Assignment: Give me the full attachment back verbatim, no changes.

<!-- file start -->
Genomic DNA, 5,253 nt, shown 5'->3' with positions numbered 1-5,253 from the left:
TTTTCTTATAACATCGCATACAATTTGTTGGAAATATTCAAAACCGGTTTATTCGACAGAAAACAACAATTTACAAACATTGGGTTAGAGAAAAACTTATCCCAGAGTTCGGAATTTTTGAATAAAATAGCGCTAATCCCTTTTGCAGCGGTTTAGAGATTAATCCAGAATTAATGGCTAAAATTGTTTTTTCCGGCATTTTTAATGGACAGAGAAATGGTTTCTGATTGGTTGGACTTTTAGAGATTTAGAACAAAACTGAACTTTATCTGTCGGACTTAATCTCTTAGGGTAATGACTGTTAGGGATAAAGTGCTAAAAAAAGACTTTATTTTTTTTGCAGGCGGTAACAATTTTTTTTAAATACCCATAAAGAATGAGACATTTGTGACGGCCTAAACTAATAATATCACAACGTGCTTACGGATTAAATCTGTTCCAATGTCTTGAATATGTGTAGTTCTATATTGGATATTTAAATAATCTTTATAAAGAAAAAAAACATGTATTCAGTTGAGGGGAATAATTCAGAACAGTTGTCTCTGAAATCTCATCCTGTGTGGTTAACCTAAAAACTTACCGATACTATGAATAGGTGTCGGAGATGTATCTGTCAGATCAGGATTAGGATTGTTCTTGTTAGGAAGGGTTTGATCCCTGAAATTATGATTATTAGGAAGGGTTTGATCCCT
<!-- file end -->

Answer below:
Genomic DNA, 5,253 nt, shown 5'->3' with positions numbered 1-5,253 from the left:
TTTTCTTATAACATCGCATACAATTTGTTGGAAATATTCAAAACCGGTTTATTCGACAGAAAACAACAATTTACAAACATTGGGTTAGAGAAAAACTTATCCCAGAGTTCGGAATTTTTGAATAAAATAGCGCTAATCCCTTTTGCAGCGGTTTAGAGATTAATCCAGAATTAATGGCTAAAATTGTTTTTTCCGGCATTTTTAATGGACAGAGAAATGGTTTCTGATTGGTTGGACTTTTAGAGATTTAGAACAAAACTGAACTTTATCTGTCGGACTTAATCTCTTAGGGTAATGACTGTTAGGGATAAAGTGCTAAAAAAAGACTTTATTTTTTTTGCAGGCGGTAACAATTTTTTTTAAATACCCATAAAGAATGAGACATTTGTGACGGCCTAAACTAATAATATCACAACGTGCTTACGGATTAAATCTGTTCCAATGTCTTGAATATGTGTAGTTCTATATTGGATATTTAAATAATCTTTATAAAGAAAAAAAACATGTATTCAGTTGAGGGGAATAATTCAGAACAGTTGTCTCTGAAATCTCATCCTGTGTGGTTAACCTAAAAACTTACCGATACTATGAATAGGTGTCGGAGATGTATCTGTCAGATCAGGATTAGGATTGTTCTTGTTAGGAAGGGTTTGATCCCTGAAATTATGATTATTAGGAAGGGTTTGATCCCT